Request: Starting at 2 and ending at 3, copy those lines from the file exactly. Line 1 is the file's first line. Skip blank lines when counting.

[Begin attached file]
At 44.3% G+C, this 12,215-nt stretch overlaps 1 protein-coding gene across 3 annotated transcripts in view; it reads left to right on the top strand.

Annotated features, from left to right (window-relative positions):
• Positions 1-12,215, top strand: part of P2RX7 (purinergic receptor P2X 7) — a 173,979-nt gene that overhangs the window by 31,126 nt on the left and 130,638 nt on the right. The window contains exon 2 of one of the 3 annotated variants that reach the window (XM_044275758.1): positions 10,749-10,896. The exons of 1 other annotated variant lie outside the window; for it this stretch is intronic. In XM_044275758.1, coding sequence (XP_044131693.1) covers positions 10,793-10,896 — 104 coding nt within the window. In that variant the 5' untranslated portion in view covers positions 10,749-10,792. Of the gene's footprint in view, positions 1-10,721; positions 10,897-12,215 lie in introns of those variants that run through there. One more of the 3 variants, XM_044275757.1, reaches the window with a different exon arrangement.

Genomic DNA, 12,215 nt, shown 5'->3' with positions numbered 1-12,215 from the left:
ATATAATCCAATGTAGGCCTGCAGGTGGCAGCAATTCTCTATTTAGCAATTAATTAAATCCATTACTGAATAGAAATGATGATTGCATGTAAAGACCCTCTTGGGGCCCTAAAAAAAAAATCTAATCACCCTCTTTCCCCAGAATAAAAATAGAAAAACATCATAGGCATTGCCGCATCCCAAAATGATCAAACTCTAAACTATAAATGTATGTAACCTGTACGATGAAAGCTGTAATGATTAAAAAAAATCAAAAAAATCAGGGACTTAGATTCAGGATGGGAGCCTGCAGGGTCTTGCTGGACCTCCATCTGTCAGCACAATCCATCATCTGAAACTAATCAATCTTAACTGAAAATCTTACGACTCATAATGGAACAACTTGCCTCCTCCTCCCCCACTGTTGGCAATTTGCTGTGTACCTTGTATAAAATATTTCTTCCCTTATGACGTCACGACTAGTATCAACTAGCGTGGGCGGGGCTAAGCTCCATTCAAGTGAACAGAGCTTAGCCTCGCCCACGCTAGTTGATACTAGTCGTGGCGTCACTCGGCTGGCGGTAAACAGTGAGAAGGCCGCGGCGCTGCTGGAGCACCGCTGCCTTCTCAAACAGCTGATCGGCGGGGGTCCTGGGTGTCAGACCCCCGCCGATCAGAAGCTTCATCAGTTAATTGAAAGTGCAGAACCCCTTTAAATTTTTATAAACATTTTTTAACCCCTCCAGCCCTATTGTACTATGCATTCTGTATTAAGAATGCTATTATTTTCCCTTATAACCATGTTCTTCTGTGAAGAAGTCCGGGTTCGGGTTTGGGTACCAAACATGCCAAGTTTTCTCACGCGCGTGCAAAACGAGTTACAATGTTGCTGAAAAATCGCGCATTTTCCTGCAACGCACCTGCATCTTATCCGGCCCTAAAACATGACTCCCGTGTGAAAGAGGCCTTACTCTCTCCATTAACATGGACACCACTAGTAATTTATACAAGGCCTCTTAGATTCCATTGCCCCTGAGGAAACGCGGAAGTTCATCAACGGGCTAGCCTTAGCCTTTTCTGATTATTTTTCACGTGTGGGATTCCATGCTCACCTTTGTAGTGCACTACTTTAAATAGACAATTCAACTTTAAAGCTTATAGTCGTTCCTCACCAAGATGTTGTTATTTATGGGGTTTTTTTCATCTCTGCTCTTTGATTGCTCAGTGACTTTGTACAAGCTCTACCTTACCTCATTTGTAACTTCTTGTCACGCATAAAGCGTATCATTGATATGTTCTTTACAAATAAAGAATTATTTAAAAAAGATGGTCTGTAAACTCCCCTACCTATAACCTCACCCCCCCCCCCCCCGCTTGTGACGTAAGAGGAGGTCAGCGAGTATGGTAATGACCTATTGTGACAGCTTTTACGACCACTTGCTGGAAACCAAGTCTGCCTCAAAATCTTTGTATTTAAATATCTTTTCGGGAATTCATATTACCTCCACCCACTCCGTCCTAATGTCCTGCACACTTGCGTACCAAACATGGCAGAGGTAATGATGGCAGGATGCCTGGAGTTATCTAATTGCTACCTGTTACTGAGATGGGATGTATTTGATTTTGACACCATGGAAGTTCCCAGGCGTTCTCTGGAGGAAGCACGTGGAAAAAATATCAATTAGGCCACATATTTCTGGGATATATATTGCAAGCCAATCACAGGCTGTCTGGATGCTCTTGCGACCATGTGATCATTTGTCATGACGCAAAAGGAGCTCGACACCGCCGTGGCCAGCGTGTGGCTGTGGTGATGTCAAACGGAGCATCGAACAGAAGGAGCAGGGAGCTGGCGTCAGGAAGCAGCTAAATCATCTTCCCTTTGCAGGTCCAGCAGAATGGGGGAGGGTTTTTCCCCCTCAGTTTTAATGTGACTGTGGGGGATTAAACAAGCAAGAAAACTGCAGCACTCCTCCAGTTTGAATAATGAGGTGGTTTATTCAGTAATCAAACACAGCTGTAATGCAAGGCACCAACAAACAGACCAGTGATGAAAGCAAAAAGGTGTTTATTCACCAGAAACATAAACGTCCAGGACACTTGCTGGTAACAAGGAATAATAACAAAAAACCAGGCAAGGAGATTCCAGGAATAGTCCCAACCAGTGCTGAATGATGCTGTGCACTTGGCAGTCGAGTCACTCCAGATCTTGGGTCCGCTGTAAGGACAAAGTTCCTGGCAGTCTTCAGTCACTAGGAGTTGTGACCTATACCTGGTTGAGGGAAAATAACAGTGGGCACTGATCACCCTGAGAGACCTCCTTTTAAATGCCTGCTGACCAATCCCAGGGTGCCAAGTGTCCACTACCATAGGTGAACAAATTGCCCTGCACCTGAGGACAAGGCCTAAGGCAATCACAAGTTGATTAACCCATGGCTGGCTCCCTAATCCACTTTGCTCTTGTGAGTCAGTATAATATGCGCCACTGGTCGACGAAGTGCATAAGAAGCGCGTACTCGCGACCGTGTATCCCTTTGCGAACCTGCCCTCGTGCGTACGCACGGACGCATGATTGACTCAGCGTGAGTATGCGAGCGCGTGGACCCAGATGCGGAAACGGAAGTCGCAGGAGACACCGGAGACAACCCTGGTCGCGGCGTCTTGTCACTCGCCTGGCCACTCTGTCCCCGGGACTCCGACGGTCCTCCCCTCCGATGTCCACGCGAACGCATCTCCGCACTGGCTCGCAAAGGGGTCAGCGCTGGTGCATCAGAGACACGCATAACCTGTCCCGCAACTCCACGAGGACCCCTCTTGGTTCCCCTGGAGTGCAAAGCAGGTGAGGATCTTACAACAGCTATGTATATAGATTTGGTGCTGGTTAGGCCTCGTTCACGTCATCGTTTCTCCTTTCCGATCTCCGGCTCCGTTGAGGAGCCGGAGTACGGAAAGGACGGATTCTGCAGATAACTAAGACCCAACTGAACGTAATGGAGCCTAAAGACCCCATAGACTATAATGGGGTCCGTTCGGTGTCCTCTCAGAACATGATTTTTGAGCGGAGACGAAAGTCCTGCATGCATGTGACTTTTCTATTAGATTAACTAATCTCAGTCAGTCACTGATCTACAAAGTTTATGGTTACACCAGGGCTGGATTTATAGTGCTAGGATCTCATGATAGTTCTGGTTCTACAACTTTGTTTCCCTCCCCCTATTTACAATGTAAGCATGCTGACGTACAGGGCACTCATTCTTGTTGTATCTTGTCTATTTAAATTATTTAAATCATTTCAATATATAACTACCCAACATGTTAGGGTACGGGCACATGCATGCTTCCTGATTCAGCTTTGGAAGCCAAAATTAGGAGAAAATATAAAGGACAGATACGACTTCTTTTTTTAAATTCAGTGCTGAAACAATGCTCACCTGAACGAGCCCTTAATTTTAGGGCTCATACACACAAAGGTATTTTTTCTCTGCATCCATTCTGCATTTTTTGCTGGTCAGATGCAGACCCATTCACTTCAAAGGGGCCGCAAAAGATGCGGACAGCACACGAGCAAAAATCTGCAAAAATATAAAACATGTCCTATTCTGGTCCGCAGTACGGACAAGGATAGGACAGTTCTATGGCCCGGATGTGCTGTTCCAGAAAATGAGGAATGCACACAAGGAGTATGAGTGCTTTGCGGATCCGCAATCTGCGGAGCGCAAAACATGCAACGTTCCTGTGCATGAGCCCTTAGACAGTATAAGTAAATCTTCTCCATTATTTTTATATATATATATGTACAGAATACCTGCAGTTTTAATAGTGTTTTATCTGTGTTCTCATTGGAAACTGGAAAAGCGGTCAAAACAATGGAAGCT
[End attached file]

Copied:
Annotated features, from left to right (window-relative positions):
• Positions 1-12,215, top strand: part of P2RX7 (purinergic receptor P2X 7) — a 173,979-nt gene that overhangs the window by 31,126 nt on the left and 130,638 nt on the right. The window contains exon 2 of one of the 3 annotated variants that reach the window (XM_044275758.1): positions 10,749-10,896. The exons of 1 other annotated variant lie outside the window; for it this stretch is intronic. In XM_044275758.1, coding sequence (XP_044131693.1) covers positions 10,793-10,896 — 104 coding nt within the window. In that variant the 5' untranslated portion in view covers positions 10,749-10,792. Of the gene's footprint in view, positions 1-10,721; positions 10,897-12,215 lie in introns of those variants that run through there. One more of the 3 variants, XM_044275757.1, reaches the window with a different exon arrangement.